The Abdel-Kader clan wasn’t supposed to become an organized crime family. The patriarch of the family, Mabruk, then a high school teacher in Ramle, was living a middle class life in Taiba when one morning over two decades ago, a member of the clan ran over and killed a member of the Umm al- Fahm-based al-Hariri clan in a traffic accident.
That was the day everything changed.
Speaking to The Jerusalem Post
on Sunday, the head of the Central District branch of the YAMAR investigative unit, Yigal Ben-Shalom, said that a simple traffic accident launched a blood feud between the two clans that has now stretched over two generations and left more than 50 dead bodies on the streets of the “Triangle” region of the country.
“It was the type of thing that happens every day in Israel, but in this case it started a world war,” Ben-Shalom said.
The senior detective spoke to the Post the day before the State Prosecutor’s Office was scheduled to present indictments against 14 members of the Abdel-Kader clan arrested in a predawn raid on December 3 involving dozens of YASSAM and Border Police officers.
The 14 suspects will face a battery of organized crime charges, including extortion, arms and drug dealing, and money laundering, among others.
Ben-Shalom said that as the bodies started to stack up in the blood feud, the Abdel- Kader family “started to build a name for itself, through doing some not nice things.”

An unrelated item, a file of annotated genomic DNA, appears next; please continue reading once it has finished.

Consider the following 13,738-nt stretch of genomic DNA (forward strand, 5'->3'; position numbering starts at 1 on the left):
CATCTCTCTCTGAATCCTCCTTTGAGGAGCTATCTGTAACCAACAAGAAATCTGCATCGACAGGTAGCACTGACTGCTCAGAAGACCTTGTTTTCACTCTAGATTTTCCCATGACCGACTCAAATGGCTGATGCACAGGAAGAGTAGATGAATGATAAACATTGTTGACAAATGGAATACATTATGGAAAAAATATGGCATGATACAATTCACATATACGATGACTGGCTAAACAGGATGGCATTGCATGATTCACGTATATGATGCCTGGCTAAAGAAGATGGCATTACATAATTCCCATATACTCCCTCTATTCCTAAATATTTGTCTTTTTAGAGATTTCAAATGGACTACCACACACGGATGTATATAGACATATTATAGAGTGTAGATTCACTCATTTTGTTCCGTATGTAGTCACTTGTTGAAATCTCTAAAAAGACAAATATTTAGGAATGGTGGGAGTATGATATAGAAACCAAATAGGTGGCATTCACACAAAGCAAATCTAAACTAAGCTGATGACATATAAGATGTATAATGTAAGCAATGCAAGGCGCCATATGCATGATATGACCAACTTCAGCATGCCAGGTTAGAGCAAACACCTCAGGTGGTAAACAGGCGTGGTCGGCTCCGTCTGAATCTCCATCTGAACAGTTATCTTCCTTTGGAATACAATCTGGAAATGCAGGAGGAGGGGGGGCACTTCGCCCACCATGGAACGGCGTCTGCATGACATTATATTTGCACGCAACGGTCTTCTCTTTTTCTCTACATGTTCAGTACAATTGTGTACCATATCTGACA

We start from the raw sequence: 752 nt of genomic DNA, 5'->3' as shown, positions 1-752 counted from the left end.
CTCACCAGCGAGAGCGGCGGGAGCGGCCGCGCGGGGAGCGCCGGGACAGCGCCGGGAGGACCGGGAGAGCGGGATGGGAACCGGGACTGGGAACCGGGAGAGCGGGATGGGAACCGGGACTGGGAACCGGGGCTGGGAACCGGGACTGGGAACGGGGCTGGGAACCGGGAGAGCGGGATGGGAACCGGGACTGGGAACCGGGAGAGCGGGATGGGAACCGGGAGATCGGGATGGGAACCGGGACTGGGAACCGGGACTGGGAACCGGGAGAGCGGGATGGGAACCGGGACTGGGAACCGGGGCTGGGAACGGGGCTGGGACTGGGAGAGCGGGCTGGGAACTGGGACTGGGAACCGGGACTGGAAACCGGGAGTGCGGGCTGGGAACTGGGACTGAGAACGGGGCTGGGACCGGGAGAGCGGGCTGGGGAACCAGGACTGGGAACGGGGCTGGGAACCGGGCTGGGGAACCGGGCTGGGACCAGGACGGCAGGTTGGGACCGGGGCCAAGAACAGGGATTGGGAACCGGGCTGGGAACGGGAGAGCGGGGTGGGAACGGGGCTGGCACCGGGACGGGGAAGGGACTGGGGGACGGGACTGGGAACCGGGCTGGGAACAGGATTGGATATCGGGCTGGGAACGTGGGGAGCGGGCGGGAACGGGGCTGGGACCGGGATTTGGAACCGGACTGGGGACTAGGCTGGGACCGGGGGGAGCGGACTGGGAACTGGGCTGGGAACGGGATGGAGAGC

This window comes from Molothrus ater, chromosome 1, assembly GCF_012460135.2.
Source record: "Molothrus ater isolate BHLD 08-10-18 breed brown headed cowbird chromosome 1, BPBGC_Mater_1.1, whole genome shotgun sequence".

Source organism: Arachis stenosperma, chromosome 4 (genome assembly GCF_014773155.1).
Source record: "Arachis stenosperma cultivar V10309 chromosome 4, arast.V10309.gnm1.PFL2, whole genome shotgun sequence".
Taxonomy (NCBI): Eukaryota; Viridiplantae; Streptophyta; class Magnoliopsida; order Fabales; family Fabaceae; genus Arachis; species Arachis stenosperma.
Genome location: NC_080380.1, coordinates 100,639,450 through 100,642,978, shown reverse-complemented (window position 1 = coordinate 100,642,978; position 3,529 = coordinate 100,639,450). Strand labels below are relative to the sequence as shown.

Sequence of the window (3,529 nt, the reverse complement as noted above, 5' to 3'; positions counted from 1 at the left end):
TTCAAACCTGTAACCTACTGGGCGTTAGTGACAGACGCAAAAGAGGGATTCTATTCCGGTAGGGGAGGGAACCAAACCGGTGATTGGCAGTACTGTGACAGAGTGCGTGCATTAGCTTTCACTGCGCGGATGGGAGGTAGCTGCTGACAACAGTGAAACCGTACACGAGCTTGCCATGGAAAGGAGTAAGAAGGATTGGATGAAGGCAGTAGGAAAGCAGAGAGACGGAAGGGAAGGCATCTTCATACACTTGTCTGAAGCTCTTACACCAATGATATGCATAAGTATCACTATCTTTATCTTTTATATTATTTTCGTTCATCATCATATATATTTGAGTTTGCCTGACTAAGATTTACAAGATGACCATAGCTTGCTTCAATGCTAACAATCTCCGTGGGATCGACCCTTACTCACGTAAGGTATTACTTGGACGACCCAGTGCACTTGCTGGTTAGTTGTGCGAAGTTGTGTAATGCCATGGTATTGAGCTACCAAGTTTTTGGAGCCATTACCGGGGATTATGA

In time, the clan numbering only several dozen people became a cohesive, violent and feared organization that exercised almost complete control over Taiba. Ben- Shalom said the family has for an entire generation spread a reign of terror over Taiba, running the city of some 40,000 people as their private fiefdom, with the city hall in their pocket as well.
YAMAR investigators have been building a case against the family since 2005, aided by officers from the tax authority who targeted the source of the family’s money.
Investigators noticed over the past year that the family was making inroads into the Tel Aviv area and spreading their influence far outside of the Triangle, raising fears that they could be jockeying for position as a nationwide organization.
During the past year, police noticed that the family’s headquarters in Taiba, a fortresslike compound of over 10 buildings, had become a destination for gangsters from the Jewish organized crime families, who began working with the Abdel-Kader clan.
A veteran police investigator, Ben-Shalom seemed genuinely impressed when describing the family’s Taiba compound. He said the base of operations was surrounded by earthen roadblocks set up by the gang, and that the entire area was circled by surveillance cameras which allowed the family to see the approach of police or rival gangsters long ahead of time, giving them time to flee or arm themselves for battle.
They also operated a network of lookouts and informants and four separate “war rooms” where associates would sit around a bank of flatscreen TVs observing the roads approaching the compound.